Limb salvage surgery is major surgical technique for a malignant bone tumor in the extremities [39, 40]. Currently, prosthetic reconstruction is widely used in clinical practice after tumor resection. Despite continuous improvement in the material and design of the prosthesis, the implantation failure rate of tumor prostheses remains higher than that of nontumor prostheses. Previous literature reviews showed that the 5-year survival rate of patients with knee tumor prostheses ranged from 57–93%, and the 10-year survival rate of the same was 50–88%. [1, 4, 8, 41] Aseptic loosening is a common prosthesis failure mode , and its occurrence may be related to age, tumor resection length, prosthetic stem size, and the biomechanical instability [9, 22–26].
Distal femoral replacement (DFR) comprises a large proportion of prosthetic replacement and is prone to aseptic loosening and revision surgery. [9, 42, 43] Aseptic loosening of DFR prostheses often results in bone absorption to varying degrees and even destruction. Consequently, residual bone mass is lost, and the proximal femur is shortened, inevitably causing challenges to revision surgery. [32, 44] Therefore, correct understanding and evaluation of bone defects after aseptic loosening are important prerequisites for revision surgery.
We reviewed the data of 29 patients with aseptic loosening and revision after DFR from 3 bone tumor diagnostic and treatment centers in China. The aseptic loosening of the distal femoral tumor prosthesis was classified by 1 expert in bone and soft tissue tumor imaging and 2 bone tumor surgeons. On the basis of the aforementioned classification, the differences in the performance of prosthetic displacement, periprosthetic bone, femoral residual bone mass, and length on X-ray, a new classification of bone defects was proposed. Under the new classification system, the defects were divided into 4 types and 8 subtypes. We also summarized the revision techniques performed on 29 patients by different types and suggested specific revisions. We hope that the proposed classification of aseptic loosening is expected to elucidate the aseptic loosening of distal femoral tumor prostheses, as well as provide a new revision strategy for DFR.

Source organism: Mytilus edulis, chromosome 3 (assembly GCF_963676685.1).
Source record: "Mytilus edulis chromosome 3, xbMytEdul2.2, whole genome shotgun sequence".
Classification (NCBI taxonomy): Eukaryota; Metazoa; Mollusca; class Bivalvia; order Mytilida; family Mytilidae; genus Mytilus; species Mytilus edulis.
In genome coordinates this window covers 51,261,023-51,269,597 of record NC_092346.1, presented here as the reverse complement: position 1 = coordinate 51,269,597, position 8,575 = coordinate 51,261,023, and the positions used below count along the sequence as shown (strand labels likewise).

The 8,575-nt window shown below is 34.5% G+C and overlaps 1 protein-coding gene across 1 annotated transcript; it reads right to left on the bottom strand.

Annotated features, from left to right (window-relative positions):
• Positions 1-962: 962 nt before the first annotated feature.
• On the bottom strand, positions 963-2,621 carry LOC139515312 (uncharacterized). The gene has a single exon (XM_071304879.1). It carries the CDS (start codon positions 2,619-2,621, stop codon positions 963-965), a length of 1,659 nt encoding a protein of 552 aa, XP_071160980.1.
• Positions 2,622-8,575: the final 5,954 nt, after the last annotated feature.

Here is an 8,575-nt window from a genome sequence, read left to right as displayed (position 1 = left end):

Aseptic loosening under Type Ia usually occurs shortly after surgery. The literature shows that tumor prosthesis failure has the highest incidence rate in the early stages, comprising 69% of the total within 5 y . Five patients with Type Ia loosening underwent revision surgery, with a median of 3 y after surgery; of this number, 3 patients had osteosarcoma. Early loosening may be attributed to perioperative chemotherapy and extensive resection boundaries. Aseptic loosening under Type Ia has no displacement, and the bone structure around the prosthesis is normal; the revision is relatively simple and similar to the initial prosthetic replacement. Similarly, aseptic loosening under Type Ib has no displacement, but the bone around the prosthesis is absorbed and thinned. Seven patients with Type IB loosening underwent prosthesis revision, with a median of 11 y postoperatively. Although the bone around the prosthesis becomes thinner, the bone inclusivity is still complete, providing a good bone implantation environment for the prosthesis. Moreover, the bone structure in the proximal femur has a certain normal length, which can be revised by longer-stem tumor prosthesis. In Type 1 aseptic loosening, the prosthesis has no displacement, the bone defect caused by loosening is less, and the amount of bone available for fixation in the proximal femur is sufficient. Therefore, the use of original or extended stems prostheses for reconstruction should be considered in revision surgery. In addition, the use of extended stem prosthesis, combined with an autologous bone or allogeneic bone graft, may also be considered by a small number of patients with severe bone loss but no displacement of the prosthesis.